Author Archives: Geoff Geoff

Alpha Readers, Beta readers, Albie Readers and more

This article is about checkers. Everybody needs them, from the first-time storyteller to the seasoned novelist. There is a bewildering array of labels for those who check others’ writing. I offer simplified definitions below. Imagine boiling carrot soup in a non-stick pot for twelve hours. You end up with essence of carrot. My definitions don’t… Continue Reading

Books, chapters, paragraphs, words: guidelines on length

  Books There are no hard-and-fast rules, but it pays to listen to those who have spent years in the industry. To arrive at the definitions below, I conflated opinions from two sources: Standout Books and an article by Chuck Sambuchino. Links are at the end.   110,000 words +          epic/saga 70,000 – 110,000        novel… Continue Reading

NaNoWriMo – Is it for you?

It’s the last week in October, and many writers’ thoughts are inevitably turning to the annual novel-writing event, NaNoWriMo. What started as a modest venture in San Francisco Bay in 1999 with 21 participants has grown into a global phenomenon with millions participating. As a first-timer in 2015, I’d like to offer my views to… Continue Reading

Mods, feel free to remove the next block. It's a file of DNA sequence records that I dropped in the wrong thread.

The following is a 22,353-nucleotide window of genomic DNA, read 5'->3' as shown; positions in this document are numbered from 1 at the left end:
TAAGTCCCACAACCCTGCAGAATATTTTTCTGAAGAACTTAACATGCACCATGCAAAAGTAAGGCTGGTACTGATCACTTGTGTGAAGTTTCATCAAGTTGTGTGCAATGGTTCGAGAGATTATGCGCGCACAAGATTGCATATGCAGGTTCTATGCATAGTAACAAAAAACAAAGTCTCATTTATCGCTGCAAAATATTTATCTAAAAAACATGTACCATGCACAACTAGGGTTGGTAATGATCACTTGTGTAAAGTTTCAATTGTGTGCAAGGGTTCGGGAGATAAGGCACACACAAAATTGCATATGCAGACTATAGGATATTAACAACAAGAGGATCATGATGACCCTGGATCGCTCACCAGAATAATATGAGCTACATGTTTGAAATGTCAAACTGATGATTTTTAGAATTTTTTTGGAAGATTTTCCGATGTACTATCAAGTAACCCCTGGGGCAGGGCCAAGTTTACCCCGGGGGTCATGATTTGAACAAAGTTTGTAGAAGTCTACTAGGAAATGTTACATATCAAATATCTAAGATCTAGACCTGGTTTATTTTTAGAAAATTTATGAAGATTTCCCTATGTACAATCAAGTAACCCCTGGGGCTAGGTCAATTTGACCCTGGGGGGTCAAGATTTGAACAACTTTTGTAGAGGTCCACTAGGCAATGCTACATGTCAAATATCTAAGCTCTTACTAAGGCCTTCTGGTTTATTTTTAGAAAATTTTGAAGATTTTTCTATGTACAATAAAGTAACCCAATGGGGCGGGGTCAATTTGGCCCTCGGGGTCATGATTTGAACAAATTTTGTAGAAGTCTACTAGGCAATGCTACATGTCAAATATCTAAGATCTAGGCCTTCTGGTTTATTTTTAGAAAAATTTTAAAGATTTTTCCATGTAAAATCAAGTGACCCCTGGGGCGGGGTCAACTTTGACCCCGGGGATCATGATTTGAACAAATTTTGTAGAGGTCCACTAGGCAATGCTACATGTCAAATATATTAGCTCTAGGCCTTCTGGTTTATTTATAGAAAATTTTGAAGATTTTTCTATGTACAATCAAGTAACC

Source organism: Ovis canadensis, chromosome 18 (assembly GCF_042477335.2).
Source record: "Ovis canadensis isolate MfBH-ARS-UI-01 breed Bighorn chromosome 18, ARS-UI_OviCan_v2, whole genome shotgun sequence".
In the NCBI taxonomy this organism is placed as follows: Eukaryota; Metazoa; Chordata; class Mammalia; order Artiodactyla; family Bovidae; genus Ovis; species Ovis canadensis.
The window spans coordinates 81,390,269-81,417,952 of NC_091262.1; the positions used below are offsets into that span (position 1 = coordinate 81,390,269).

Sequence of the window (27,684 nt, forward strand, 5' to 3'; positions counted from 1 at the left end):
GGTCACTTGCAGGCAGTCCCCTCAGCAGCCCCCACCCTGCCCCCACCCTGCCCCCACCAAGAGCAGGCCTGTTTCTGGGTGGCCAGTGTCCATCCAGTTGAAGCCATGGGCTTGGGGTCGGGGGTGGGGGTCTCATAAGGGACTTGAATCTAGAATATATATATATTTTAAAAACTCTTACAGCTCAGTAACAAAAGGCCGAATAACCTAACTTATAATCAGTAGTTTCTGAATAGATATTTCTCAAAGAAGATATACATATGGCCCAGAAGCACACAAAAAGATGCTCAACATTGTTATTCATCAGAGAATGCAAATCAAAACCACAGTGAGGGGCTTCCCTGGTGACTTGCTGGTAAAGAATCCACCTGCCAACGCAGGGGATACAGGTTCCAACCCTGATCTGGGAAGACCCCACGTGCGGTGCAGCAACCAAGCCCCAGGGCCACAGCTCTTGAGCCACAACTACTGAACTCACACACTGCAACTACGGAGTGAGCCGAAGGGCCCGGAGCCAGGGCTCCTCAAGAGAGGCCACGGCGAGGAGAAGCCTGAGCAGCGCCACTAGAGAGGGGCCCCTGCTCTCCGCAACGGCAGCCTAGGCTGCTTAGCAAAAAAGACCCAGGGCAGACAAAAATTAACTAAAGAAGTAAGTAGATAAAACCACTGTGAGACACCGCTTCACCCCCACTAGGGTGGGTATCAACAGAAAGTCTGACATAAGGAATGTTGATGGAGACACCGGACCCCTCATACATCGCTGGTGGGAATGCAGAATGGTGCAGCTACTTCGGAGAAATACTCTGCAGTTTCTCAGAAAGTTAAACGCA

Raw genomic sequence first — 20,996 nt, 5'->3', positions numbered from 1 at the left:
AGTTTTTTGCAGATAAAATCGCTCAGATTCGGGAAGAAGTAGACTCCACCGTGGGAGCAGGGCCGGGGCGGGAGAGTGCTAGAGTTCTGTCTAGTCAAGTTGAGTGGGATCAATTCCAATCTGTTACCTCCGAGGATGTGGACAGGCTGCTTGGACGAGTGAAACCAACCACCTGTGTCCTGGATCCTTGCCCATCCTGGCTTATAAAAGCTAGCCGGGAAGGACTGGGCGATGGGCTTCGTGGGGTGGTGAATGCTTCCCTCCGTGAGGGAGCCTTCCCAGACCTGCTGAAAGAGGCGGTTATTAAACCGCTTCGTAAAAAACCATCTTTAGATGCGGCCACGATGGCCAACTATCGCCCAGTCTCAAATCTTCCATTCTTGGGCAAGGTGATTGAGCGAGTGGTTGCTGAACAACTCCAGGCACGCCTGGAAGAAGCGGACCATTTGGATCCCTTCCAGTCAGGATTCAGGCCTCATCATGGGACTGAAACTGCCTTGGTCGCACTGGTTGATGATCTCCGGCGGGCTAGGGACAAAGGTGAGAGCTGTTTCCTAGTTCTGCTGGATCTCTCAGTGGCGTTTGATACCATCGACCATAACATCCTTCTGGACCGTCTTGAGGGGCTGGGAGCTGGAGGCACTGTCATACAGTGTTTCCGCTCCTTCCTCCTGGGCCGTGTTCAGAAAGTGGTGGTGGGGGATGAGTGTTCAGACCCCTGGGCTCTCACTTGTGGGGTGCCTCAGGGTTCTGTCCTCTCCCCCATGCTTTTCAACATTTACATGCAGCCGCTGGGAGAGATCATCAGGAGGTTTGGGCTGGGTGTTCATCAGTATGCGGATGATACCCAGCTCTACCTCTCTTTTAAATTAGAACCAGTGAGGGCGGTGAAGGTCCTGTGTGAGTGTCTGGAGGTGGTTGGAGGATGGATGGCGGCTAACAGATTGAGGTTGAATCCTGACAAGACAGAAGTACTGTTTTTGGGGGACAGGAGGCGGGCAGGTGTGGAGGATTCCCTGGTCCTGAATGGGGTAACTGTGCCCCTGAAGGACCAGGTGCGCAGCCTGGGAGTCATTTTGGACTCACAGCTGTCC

Six Tips for Aspiring Writers

Six Tips for Aspiring Writers   First, let’s be clear what this list is based on. My three years of writing fiction have produced one novel and a dozen short stories – highly enjoyable and illuminating, but hardly enough to qualify me to hand out advice. However, in non-fiction (books on English as a Foreign… Continue Reading

Do Not Go Gently Into That Adverb Denial

  Do Not Go Gently Into That Adverb Denial   Adverbs are about as popular as flatulence on your honeymoon. As aspiring writers, we are told to “avoid adverbs” or “avoid –ly words”. Oh dear. At least 30 –ly words are adjectives, not adverbs: likely, ghastly, sprightly, unsightly; and many adverbs don’t end in –ly:… Continue Reading

Tag Verbs in Dialogues

Diz, the English teacher, handed me back my homework. He’d underlined “she said” ten times in red. He peered at me over his glasses. “Look, Parkes, we know she said it. If she had two lips, a tongue, and half-decent vocal cords, of course she said it. We want to know how she said it.… Continue Reading